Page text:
Their actions in the October '95 uprising underscored time/sentencing as a major issue, a departure from more common prison disturbances that erupt in protest of prison conditions. Their potential to ignite further political resistance among prisoners was swiftly acted upon by the BOP with disciplinary charges and transfers to ADX/Marion.
I've seen no evidence that any outside organizations provided support to these prisoners. Therefore, most of them remain politically as well as physically isolated.
By far, the largest and most violent organized gang in ADX is the guards and their honchos in the administration. They are manipulative, abusive, and hair-trigger violent especially when formed into Special Operation Response Teams (SORT). Among other incidents, the SORT (i.e. goon) squads suited up to assault prisoners brought in from the "crack riots" (a common form of "Welcome Wagon"). With a nod from the administration they strut around here in a provocative manner wearing T-shirts emblazoned with: "The Final Choice" (with a graphic depicting a goon squad charging a cell); "The Legacy Continues Alcatraz, Marion, ADX"; and "ADX -ALCATRAZ OF THE ROCKIES".
They embrace a sordid history of human rights abuses.
The essence of ADX is boiled down in its segregation unit. It reeks of madness. During one 30 day period when I was there, the guards organized into assault squads and attacked several handcuffed prisoners. One prisoner was placed in 4-point restraints (all of the bunks in seg are equipped with metal rings for that purpose).
If they think you're "acting up" in seg, they strip you down to issue a jumpsuit, underwear, canvas slippers and minimum hygiene supplies. You can't even keep the letters you receive.
Mental instability and extreme frustration ooze out of the seg unit in the form of continual screaming and relentless banging on anything that will produce noise. Others quietly withdraw to the shadows within themselves; they appear only during the mandatory 14 day cell changes (a cell change every 14 days, yet another form of calculated harassment).
In STEP 1 I was with three men who are now dead. Regarding the death of Skip Martin, ADX was clearly negligent to his medical needs. As his pain increased, Skip assembled a trail of documentation that shows how ADX let a small cancerous tumor on his leg go untreated. That wasn't enough to save him. He needed medical treatment.
When Skip's tumor swelled to the size of a softball they were giving him anti-inflammation pills and assuring him he'd be transferred to a BOP medical facility. They lied, delayed, and by the time he was transferred he was down to the last two months of his life.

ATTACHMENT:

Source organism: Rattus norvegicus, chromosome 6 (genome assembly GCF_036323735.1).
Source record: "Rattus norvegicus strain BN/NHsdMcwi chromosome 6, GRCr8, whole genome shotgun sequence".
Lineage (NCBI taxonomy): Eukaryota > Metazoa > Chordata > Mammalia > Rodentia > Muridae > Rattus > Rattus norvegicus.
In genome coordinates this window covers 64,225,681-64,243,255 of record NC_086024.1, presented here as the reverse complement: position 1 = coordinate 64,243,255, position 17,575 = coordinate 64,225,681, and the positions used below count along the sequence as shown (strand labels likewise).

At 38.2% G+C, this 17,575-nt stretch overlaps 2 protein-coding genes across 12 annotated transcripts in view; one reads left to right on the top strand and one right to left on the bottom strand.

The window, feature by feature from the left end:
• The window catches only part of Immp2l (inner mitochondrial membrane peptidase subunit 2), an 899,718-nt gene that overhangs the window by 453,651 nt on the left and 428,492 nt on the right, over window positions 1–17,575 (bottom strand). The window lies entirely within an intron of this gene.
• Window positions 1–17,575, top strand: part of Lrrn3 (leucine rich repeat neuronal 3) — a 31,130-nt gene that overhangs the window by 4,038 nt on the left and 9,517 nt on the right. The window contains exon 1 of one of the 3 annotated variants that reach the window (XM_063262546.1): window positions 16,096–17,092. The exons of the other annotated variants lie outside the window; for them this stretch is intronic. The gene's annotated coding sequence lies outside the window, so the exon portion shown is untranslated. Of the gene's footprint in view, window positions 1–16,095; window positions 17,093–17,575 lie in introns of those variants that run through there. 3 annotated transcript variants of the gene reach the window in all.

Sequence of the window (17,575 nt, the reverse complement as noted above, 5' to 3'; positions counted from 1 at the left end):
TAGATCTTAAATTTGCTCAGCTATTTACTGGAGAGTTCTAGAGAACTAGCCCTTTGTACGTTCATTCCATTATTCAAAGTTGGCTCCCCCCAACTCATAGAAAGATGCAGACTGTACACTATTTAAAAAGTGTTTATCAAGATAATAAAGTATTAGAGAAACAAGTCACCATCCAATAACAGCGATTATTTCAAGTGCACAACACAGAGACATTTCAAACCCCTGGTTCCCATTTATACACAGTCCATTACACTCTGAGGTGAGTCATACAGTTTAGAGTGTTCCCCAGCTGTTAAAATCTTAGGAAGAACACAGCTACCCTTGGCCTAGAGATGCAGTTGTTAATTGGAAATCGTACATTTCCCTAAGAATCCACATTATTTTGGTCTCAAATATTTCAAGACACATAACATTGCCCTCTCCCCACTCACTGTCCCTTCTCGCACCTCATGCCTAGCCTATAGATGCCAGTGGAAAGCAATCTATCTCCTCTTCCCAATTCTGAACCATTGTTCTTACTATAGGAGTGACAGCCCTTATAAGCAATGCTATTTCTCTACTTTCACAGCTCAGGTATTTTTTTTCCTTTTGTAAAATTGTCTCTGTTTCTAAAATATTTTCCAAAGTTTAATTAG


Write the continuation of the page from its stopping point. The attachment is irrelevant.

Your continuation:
Mass media continue to depict prisoners as demons, and ADX as holding the "worst of the worst". They define the parameters within which issues of crime and punishment are presented to the public. They create the language and definitions. A kid steals a TV and winds up in a Louisiana juvenile prison getting his head and anus ripped apart the owner of the TV is a victim while the kid is a predator and criminal. If that isn't skewed enough, we're steadily propagandized to idolize the corruption and criminality of the wealthy and powerful.
There is a cost to being enslaved. And there is a cost to be the boss. There's also a cost for indifference. The primary aim of prisons like ADX is to crush the human spirit. It's the logic of corrections that an incapacitated prisoner is not a management problem. The fundamental flow of that logic was exposed when two guards were killed in Marion's control unit. The response of the BOP? They brought in a mob of guards from other prisons who beat down Marion prisoners from cell to cell and subjected them to anal probes. What goes through the mind of a man who was sexually or physically abused as a child and then finds himself chained and shackled with a guard's finger forced up his rectum?
The logic of incapacitation and submission demands that prisoners withhold their violence and anti-social behavior storing it up until they crack, die, or hit the streets.
We see in these control unit prisons a reflection of society's degeneration into the heart of darkness, with its moral quagmire rooted in classism and racism.
The gap between rich and poor the widest of all industrialized countries is being filled with penitentiaries.
People at the bottom of society too often try to mimic the values of those responsible for their oppression. Americans are noted for their lack of political consciousness. They have bought into the prison system (in some cases literally) with the same mindset they buy sweatshop shoes and clothing. Changing this mindset is the major challenge facing community activists.